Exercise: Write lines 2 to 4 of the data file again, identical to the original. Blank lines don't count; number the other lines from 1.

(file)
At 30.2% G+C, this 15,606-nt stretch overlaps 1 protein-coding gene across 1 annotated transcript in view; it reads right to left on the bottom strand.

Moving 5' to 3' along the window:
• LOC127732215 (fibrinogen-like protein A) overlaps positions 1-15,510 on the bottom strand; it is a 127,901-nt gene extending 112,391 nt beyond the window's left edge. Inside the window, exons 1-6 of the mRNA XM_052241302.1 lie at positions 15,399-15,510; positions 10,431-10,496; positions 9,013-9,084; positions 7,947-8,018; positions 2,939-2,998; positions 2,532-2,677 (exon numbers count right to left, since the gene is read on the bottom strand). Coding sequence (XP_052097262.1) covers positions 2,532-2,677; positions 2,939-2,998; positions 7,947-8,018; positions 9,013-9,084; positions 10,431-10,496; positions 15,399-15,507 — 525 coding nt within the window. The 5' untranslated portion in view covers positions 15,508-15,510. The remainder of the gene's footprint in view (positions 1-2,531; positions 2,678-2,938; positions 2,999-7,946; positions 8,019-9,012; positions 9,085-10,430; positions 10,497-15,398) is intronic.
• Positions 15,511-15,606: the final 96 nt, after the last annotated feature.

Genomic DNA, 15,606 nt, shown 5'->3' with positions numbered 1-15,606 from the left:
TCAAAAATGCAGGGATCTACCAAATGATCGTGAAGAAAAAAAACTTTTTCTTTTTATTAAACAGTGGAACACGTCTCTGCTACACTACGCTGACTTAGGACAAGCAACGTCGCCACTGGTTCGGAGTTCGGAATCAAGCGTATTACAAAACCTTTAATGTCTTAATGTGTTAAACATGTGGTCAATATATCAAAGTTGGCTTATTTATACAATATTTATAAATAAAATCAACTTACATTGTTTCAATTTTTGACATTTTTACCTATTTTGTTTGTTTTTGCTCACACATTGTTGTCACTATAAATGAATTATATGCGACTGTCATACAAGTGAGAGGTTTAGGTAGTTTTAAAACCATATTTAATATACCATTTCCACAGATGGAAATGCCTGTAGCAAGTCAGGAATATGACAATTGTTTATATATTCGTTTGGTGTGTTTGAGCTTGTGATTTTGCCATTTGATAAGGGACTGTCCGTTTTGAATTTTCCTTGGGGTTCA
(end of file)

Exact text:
Moving 5' to 3' along the window:
• LOC127732215 (fibrinogen-like protein A) overlaps positions 1-15,510 on the bottom strand; it is a 127,901-nt gene extending 112,391 nt beyond the window's left edge. Inside the window, exons 1-6 of the mRNA XM_052241302.1 lie at positions 15,399-15,510; positions 10,431-10,496; positions 9,013-9,084; positions 7,947-8,018; positions 2,939-2,998; positions 2,532-2,677 (exon numbers count right to left, since the gene is read on the bottom strand). Coding sequence (XP_052097262.1) covers positions 2,532-2,677; positions 2,939-2,998; positions 7,947-8,018; positions 9,013-9,084; positions 10,431-10,496; positions 15,399-15,507 — 525 coding nt within the window. The 5' untranslated portion in view covers positions 15,508-15,510. The remainder of the gene's footprint in view (positions 1-2,531; positions 2,678-2,938; positions 2,999-7,946; positions 8,019-9,012; positions 9,085-10,430; positions 10,497-15,398) is intronic.
• Positions 15,511-15,606: the final 96 nt, after the last annotated feature.